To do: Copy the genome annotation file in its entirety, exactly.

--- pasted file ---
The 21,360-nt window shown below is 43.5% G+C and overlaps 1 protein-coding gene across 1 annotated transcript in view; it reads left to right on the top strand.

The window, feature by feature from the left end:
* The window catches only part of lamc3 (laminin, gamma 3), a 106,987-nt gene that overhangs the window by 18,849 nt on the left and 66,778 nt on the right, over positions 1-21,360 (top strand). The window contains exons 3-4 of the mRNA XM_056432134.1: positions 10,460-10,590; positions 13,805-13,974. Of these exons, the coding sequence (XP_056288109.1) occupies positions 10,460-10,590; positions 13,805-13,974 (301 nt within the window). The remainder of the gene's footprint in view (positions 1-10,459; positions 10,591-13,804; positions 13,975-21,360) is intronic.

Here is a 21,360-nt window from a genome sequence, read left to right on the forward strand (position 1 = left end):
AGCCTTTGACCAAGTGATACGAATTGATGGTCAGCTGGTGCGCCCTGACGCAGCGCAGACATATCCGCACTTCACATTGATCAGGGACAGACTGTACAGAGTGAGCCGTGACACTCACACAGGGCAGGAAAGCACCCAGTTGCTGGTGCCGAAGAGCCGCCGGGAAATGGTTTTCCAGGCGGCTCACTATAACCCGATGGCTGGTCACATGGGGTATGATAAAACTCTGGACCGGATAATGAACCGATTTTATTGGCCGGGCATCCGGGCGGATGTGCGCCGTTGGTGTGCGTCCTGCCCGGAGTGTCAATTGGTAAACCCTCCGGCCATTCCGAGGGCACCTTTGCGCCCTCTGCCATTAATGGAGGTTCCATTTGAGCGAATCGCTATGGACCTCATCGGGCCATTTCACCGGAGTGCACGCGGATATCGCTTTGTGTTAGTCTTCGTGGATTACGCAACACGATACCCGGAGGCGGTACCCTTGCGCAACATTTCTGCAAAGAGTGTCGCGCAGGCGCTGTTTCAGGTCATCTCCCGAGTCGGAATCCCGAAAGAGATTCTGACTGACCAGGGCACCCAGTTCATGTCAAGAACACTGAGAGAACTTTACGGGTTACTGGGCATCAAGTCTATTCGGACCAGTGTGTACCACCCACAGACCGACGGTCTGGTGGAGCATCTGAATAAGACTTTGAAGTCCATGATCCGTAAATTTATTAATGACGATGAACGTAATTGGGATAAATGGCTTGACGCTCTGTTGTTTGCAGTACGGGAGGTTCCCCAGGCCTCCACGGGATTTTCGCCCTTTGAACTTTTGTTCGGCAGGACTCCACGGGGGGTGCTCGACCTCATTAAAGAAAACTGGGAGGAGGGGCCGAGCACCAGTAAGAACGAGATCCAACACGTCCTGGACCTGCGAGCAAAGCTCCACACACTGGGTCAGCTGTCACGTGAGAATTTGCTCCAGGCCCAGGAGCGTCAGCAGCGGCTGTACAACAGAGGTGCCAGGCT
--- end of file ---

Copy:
The 21,360-nt window shown below is 43.5% G+C and overlaps 1 protein-coding gene across 1 annotated transcript in view; it reads left to right on the top strand.

The window, feature by feature from the left end:
* The window catches only part of lamc3 (laminin, gamma 3), a 106,987-nt gene that overhangs the window by 18,849 nt on the left and 66,778 nt on the right, over positions 1-21,360 (top strand). The window contains exons 3-4 of the mRNA XM_056432134.1: positions 10,460-10,590; positions 13,805-13,974. Of these exons, the coding sequence (XP_056288109.1) occupies positions 10,460-10,590; positions 13,805-13,974 (301 nt within the window). The remainder of the gene's footprint in view (positions 1-10,459; positions 10,591-13,804; positions 13,975-21,360) is intronic.

Here is a 21,360-nt window from a genome sequence, read left to right on the forward strand (position 1 = left end):
AGCCTTTGACCAAGTGATACGAATTGATGGTCAGCTGGTGCGCCCTGACGCAGCGCAGACATATCCGCACTTCACATTGATCAGGGACAGACTGTACAGAGTGAGCCGTGACACTCACACAGGGCAGGAAAGCACCCAGTTGCTGGTGCCGAAGAGCCGCCGGGAAATGGTTTTCCAGGCGGCTCACTATAACCCGATGGCTGGTCACATGGGGTATGATAAAACTCTGGACCGGATAATGAACCGATTTTATTGGCCGGGCATCCGGGCGGATGTGCGCCGTTGGTGTGCGTCCTGCCCGGAGTGTCAATTGGTAAACCCTCCGGCCATTCCGAGGGCACCTTTGCGCCCTCTGCCATTAATGGAGGTTCCATTTGAGCGAATCGCTATGGACCTCATCGGGCCATTTCACCGGAGTGCACGCGGATATCGCTTTGTGTTAGTCTTCGTGGATTACGCAACACGATACCCGGAGGCGGTACCCTTGCGCAACATTTCTGCAAAGAGTGTCGCGCAGGCGCTGTTTCAGGTCATCTCCCGAGTCGGAATCCCGAAAGAGATTCTGACTGACCAGGGCACCCAGTTCATGTCAAGAACACTGAGAGAACTTTACGGGTTACTGGGCATCAAGTCTATTCGGACCAGTGTGTACCACCCACAGACCGACGGTCTGGTGGAGCATCTGAATAAGACTTTGAAGTCCATGATCCGTAAATTTATTAATGACGATGAACGTAATTGGGATAAATGGCTTGACGCTCTGTTGTTTGCAGTACGGGAGGTTCCCCAGGCCTCCACGGGATTTTCGCCCTTTGAACTTTTGTTCGGCAGGACTCCACGGGGGGTGCTCGACCTCATTAAAGAAAACTGGGAGGAGGGGCCGAGCACCAGTAAGAACGAGATCCAACACGTCCTGGACCTGCGAGCAAAGCTCCACACACTGGGTCAGCTGTCACGTGAGAATTTGCTCCAGGCCCAGGAGCGTCAGCAGCGGCTGTACAACAGAGGTGCCAGGCT